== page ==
The third section begins with Joy, a Nigerian prostitute reporting her madam to the police and retelling the story of her smuggling into Europe. Her words speak of a tragedy where fear and superstition contribute to her immobility, and get reshaped as they are filtered by cultural mediators and policemen. Translation becomes both necessary and strategic in the prostitutes’ path to rehabilitation, for it allows them to shift the visibility of their pasts as well as afford them some form of agency. The subjectivities of the women described by Giordano are enunciated by others exclusively for the state in a way that transforms a dialogue into a monologue. As they talk about rapes and beatings, we see them voicing their suffering and simultaneously getting entangled in constructions of victimhood.
Similar constructions resonate also in the fourth part. In the shelter Casa Effatà former prostitutes “rehearse” their possible future life in the Italian society, experiencing their being translated by their caregivers from lost subjects into ones in need of redemption. The nuns that help these women in actual fact articulate narratives of purification that paradoxically position the foreign woman as a confessor. The conversations, for some reason not reported in the Italian original but only in English, reveal the various positioning of the women with respect to the nuns, who are seen as morally powerful as well as ambivalent in their behavior.
The final section looks at official reports on the mental condition of a young Albanian woman and puts them in conversation with her life in the ethno-psychiatric space. Her story is one that relates again to the ambivalence of state institutions that try to cure her but at the same time partly deprive her of power. Transgressing the borders of othering practices seems to be the only way to overcome the trap of what Giordano poignantly calls the theater of classifications. For this woman languages other than her own fail to recognize the place of loss from where she speaks, and listening to her difference is one viable alternative trajectory to empowerment.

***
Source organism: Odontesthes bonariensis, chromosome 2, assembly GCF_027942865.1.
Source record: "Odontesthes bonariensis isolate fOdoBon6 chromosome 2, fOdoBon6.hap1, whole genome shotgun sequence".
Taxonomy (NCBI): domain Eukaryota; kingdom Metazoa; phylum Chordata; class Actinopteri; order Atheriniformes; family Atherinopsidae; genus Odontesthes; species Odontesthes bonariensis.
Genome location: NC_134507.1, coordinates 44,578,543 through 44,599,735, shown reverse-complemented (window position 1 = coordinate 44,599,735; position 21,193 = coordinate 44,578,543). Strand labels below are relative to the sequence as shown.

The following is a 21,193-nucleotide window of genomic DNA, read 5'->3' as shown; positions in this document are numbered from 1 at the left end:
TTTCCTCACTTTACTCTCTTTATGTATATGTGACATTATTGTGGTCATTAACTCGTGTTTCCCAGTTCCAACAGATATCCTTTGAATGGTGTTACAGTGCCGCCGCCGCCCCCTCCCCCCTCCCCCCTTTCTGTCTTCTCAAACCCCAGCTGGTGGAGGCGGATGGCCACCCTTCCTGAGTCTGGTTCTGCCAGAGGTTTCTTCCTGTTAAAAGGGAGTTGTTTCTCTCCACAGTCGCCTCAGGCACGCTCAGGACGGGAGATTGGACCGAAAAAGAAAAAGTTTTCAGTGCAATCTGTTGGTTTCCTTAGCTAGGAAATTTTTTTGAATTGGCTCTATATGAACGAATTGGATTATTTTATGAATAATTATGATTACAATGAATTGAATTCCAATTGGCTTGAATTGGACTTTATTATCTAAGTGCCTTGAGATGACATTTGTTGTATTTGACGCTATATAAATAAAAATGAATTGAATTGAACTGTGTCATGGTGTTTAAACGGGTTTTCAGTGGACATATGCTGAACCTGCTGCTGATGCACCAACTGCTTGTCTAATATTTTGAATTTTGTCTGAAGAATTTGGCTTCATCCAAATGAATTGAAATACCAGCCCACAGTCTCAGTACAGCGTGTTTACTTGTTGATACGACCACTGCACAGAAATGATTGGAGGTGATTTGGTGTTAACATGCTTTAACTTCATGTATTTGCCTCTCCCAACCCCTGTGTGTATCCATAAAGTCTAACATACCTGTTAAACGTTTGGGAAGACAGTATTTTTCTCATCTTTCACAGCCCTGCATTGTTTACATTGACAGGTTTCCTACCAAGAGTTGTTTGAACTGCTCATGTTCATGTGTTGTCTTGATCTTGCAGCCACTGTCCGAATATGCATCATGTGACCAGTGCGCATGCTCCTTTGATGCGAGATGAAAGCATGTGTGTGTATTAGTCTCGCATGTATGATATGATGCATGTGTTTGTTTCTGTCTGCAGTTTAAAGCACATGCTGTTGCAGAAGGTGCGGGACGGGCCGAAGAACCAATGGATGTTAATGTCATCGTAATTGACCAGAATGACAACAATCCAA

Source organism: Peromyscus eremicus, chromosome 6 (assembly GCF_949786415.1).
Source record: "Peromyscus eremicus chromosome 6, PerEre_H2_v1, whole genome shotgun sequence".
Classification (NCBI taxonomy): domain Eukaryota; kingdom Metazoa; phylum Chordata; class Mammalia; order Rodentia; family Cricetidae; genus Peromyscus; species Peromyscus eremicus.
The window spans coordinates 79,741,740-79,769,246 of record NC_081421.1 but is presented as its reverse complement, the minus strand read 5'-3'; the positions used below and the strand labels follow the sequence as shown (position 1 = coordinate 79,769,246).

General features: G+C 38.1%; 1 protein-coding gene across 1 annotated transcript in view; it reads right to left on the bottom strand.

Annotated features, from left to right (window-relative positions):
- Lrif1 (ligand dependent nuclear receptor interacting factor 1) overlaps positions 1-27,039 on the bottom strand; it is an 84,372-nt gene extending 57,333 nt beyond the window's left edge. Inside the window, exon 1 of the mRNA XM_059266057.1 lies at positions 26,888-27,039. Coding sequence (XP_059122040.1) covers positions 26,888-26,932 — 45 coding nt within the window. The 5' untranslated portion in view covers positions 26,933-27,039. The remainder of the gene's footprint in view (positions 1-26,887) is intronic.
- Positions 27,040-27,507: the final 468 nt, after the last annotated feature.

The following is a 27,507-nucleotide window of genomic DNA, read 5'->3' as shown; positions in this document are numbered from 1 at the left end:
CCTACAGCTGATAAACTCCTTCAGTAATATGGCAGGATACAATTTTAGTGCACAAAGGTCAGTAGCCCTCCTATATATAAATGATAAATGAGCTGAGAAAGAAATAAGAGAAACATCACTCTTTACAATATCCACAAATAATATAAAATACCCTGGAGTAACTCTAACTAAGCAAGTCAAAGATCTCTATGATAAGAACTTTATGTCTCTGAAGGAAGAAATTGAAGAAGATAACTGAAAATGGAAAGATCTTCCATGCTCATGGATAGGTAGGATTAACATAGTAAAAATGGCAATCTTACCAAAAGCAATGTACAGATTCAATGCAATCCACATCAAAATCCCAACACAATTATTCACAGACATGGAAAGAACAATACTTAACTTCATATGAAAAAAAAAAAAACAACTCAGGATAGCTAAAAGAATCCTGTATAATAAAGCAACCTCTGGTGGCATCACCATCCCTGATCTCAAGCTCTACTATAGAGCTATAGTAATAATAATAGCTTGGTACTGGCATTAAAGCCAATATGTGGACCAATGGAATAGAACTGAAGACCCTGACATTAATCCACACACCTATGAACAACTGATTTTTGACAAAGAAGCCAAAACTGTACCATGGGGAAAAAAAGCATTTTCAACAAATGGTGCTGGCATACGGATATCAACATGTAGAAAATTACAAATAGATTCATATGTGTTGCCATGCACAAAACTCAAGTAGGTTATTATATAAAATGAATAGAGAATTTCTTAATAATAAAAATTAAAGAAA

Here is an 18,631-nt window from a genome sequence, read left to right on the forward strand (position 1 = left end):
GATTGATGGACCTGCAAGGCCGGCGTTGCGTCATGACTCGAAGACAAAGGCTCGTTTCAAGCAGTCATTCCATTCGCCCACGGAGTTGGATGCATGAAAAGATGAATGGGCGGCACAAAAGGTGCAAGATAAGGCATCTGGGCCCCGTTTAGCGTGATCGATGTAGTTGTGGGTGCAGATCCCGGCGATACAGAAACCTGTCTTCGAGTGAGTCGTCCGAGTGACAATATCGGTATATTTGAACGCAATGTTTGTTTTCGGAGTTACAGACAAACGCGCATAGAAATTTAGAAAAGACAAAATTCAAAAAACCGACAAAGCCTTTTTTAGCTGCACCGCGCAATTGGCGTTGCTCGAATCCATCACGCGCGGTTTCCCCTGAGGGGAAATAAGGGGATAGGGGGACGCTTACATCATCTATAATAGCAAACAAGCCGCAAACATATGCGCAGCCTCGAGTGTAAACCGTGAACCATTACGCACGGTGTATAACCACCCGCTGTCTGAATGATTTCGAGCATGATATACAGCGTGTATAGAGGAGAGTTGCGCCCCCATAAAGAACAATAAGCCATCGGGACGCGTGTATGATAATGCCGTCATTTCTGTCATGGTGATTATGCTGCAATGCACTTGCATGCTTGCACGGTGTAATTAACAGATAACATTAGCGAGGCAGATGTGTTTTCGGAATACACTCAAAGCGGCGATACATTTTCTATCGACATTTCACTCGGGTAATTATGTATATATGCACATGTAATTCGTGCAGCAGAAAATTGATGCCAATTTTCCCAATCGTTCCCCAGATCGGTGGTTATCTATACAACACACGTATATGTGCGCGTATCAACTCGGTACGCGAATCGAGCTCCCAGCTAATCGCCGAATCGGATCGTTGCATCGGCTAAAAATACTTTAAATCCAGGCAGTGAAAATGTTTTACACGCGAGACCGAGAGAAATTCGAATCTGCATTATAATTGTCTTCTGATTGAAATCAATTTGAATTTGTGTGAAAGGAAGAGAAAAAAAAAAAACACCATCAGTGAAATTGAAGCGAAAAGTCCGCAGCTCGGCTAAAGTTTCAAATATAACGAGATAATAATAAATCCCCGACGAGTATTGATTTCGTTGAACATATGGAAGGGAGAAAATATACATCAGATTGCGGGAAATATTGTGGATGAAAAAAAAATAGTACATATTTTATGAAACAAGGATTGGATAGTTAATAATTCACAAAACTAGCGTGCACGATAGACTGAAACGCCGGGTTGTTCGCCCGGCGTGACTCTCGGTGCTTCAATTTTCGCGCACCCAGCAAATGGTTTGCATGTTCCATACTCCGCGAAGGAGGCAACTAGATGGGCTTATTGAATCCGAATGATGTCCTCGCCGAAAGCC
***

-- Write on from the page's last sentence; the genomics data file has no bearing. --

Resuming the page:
The volume is based on an extensive ethnography and achieves its aims with dexterity. Most remarkably, Giordano illustrates convincingly some of the ways in which translation can become a tool to acknowledge the incommensurability of difference and/or domesticate it within familiar categories. At times the writing deviates from the line of arguments to engage with wider theoretical issues involving for instance postcoloniality and sexual trafficking, which do not always seem nested well in the ecology of the book. However, both the themes and the analysis the author presents are informative and never superficial, which make this a pleasant reading and a useful piece of research. In many ways it is a pity that the fieldwork was conducted over ten years ago. The themes brought to light by this work speak perfectly to what has happened in Italy in recent years. In May 2013 three men strolling around Milan lost their lives when a mentally ill person originally from Ghana pickaxed them to death. The issues Cristiana Giordano raises so eloquently are possibly even more cogent now.
If there is additional discussion of this review, you may access it through the network, at: https://networks.h-net.org/h-italy.
Marco Santello. Review of Giordano, Cristiana, Migrants in Translation: Caring and the Logics of Difference in Contemporary Italy.
H-Italy, H-Net Reviews.